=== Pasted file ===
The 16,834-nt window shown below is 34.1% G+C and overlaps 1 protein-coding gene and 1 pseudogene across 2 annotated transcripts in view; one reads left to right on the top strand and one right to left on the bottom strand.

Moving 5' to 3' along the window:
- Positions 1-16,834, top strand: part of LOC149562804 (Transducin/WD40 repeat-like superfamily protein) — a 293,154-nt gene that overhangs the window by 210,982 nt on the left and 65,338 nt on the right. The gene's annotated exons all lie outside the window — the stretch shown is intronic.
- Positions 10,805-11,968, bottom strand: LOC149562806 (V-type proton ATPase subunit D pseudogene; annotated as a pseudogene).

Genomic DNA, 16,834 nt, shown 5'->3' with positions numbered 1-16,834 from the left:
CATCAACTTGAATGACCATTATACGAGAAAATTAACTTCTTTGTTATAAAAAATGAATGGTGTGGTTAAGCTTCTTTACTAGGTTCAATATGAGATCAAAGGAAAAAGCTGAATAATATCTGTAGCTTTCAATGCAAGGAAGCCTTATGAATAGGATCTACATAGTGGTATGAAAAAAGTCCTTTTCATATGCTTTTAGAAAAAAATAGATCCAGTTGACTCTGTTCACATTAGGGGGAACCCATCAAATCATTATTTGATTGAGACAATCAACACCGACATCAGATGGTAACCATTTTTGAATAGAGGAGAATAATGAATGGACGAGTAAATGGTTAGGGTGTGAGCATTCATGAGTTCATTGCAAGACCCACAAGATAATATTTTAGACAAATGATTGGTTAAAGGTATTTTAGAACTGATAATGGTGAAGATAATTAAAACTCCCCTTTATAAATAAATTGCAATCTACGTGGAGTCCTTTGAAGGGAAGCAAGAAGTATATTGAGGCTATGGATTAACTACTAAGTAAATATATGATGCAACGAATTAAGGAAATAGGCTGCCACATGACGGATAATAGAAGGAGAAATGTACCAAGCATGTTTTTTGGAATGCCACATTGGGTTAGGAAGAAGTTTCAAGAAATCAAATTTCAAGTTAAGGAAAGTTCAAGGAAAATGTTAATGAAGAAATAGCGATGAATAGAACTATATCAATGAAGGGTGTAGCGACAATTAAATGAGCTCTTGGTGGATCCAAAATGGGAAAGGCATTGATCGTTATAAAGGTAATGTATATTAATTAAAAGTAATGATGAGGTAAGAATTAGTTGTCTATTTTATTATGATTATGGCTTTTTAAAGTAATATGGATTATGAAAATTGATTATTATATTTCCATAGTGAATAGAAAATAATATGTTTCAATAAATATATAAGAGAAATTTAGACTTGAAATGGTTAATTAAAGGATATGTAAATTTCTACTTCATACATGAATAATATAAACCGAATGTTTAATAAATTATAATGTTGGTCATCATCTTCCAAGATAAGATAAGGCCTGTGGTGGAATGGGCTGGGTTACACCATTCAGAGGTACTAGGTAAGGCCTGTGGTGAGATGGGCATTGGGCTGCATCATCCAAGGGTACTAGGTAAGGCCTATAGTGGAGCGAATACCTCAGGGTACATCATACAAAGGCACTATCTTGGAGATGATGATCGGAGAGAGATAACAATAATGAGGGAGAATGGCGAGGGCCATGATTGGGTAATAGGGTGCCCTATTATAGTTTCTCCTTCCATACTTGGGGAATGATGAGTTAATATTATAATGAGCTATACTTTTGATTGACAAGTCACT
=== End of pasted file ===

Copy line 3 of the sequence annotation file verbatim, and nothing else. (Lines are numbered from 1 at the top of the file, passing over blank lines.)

- Positions 1-16,834, top strand: part of LOC149562804 (Transducin/WD40 repeat-like superfamily protein) — a 293,154-nt gene that overhangs the window by 210,982 nt on the left and 65,338 nt on the right. The gene's annotated exons all lie outside the window — the stretch shown is intronic.